It’s overall an interesting, worthwhile read, especially for those who are interested in getting a glimpse behind the scenes of Japan’s royal family–and learning about the women who suffered under, and eventually changed, the system.

This book counts towards the Women Unbound Challenge.

Bookwanderer Rating: Three and a half/four stars

Bookwanderer Tagline: A sad but ultimately hopeful look at the world of the Chrysanthemum Throne.

Second Opinons:
Breaking the Fourth Wall
Book Reporter

Review: The Boys of My Youth

“Oh God,” I thought while reading the first story or two in Jo Ann Beard’s The Boys of My Youth. “I’m not liking this. I’m going to have to write ANOTHER negative review about a memoir! People are going to think I’ve got it in for memoirs!”

I am so, so glad I kept reading. The Boys of My Youth is actually a fantastic collection of creative non-fiction focused on Beard’s childhood in the Midwest, her relationships with her parents, siblings, and friends, and her tumultuous marriage. I feel like it’s somewhat misnamed; “The Boys of My Youth” is one specific story in the collection, not really the theme of ALL of the pieces. I’d say it focuses much more intimately on Beard’s family and female friends, and it’s pretty affirming.

The stories range in subject and length from the short, “Against the Grain,” about living with a perfectionist, to the long, titular story, that highlights how the relationship between Beard and her childhood friend Elizabeth has changed–and, more importantly, remained the same. That one especially is cute and cutting at the same time, as it depicts the ways the two friends support each other through divorces, while at the same time flashing back to when they were girls playing pranks on the boys in their neighborhood.

They all have, for the most part, a slow, sad sort of air about them, with little bursts of humor (yes, real humor!). “The Family Hour” is about Beard’s parents’ rocky relationship, due to her father’s alcoholism. “Waiting” is about Beard and her sister choosing their mother’s coffin, and the last days of her life.  “Out There” is about Beard’s frightening run-in on with a trucker on an abandoned road. So the majority of these diverse stories are upsetting, yes, but also SUPER good. I felt like a got a really good feel for the kind of person Beard is, too, and I LIKED her.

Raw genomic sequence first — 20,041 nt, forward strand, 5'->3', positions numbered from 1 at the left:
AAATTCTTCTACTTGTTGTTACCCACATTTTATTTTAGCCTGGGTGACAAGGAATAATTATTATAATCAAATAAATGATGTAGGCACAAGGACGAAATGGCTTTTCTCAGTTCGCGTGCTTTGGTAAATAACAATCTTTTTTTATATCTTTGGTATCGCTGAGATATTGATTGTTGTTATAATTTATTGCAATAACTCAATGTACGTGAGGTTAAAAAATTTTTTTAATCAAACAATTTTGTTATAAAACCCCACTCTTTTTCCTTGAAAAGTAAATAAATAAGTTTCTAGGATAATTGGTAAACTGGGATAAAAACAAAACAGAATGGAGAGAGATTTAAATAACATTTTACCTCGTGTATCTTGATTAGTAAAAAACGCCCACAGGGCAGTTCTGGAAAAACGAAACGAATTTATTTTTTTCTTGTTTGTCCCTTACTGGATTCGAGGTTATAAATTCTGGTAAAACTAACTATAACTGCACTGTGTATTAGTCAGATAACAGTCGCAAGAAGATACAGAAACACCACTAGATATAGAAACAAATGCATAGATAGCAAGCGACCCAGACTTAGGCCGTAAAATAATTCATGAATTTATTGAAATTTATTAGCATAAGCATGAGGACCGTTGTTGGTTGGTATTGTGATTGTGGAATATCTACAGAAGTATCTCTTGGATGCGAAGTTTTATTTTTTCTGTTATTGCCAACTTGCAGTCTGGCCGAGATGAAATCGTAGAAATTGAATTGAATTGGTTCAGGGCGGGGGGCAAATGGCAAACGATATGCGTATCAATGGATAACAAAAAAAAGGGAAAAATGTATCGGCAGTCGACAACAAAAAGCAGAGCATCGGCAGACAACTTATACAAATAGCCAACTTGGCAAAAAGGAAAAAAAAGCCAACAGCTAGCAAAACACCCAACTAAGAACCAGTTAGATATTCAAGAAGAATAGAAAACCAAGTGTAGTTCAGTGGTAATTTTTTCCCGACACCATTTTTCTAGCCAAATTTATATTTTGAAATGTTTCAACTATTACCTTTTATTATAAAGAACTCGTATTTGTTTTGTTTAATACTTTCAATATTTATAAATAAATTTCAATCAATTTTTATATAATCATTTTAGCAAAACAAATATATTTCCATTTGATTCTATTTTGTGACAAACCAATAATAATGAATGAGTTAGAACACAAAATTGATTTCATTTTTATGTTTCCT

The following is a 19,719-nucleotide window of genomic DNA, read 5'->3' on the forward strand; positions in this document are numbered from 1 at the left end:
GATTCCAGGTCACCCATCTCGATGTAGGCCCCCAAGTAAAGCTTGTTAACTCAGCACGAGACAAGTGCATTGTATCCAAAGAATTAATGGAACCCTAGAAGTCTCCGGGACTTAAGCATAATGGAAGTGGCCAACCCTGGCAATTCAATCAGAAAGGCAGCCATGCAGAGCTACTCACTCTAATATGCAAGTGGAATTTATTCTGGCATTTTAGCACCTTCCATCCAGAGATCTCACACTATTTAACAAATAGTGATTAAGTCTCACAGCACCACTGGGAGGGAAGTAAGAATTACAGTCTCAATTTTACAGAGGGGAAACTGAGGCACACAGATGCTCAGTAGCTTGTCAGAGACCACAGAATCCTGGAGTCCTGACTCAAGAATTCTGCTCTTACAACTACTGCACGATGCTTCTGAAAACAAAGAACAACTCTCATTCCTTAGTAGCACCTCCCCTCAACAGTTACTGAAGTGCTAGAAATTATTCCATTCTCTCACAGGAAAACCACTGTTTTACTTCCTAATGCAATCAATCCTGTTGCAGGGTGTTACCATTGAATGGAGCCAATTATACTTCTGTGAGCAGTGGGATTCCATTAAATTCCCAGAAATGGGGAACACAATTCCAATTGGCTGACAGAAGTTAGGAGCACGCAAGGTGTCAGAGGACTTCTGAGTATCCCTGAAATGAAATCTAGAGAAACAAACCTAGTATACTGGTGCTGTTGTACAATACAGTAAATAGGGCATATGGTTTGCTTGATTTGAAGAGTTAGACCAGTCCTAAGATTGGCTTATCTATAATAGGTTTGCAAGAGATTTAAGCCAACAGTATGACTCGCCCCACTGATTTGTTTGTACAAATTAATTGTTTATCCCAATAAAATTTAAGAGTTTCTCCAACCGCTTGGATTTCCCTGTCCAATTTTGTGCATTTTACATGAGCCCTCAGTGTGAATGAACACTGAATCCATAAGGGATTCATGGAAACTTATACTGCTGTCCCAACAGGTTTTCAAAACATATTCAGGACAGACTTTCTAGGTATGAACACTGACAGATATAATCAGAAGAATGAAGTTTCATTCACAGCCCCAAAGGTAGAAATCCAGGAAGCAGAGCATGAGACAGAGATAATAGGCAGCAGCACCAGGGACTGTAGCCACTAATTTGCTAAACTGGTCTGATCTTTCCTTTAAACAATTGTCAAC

One of my personal favorite stories, “The Fourth State of Matter,” is ostensibly about the slow, graceless decline of a pet dog and the end of Beard’s marriage–and then the main conflict comes at you out of nowhere and leaves you, like Beard in the story, a shaking mess. If you only read one story in this collection (and why would you do that??), make it that one. A million stars.

Interestingly, my least favorite stories of the collection were the most experimental: “Coyotes” was a sappy chore to read. (I can appreciate what she was doing and how she was using form and tone, but I don’t have to like it. And I LIKE nature writing!) “Behind the Screen” and “Bonanza,” the former about watching fireworks with her family and the latter about her grandparents, were two of the weaker stories, I felt. There was a shift in tone, a sense of trying too hard, or something else that I can’t quite pinpoint, but it definitely affected my enjoyment of those stories.

Overall, though, this was a thoughtful, enjoyable read that should appeal to even those who think they don’t like memoirs. Her tone is serious and funny where it needs to be, and she’s a talented writer with a well-developed sense of pace and plot. I especially liked the fact that the most defining characters in her life were the women: her mother, her cousin, her childhood best friend. All of these women supported her and shaped her in some way–made her stronger, really–and she regards them with a good mix of humor and honesty.

In my opinion, though, the collection is worth buying for “The Fourth State of Matter” and “The Boys of My Youth” alone.

This book counts as a non-fiction pick in the Women Unbound Challenge.

Bookwanderer Rating: Four stars

Bookwanderer Tagline: The boys (and girls!) of a Kansas childhood and tumultuous adulthood.

Second Opinions:
New York Times Book Review
Meat and Potatoes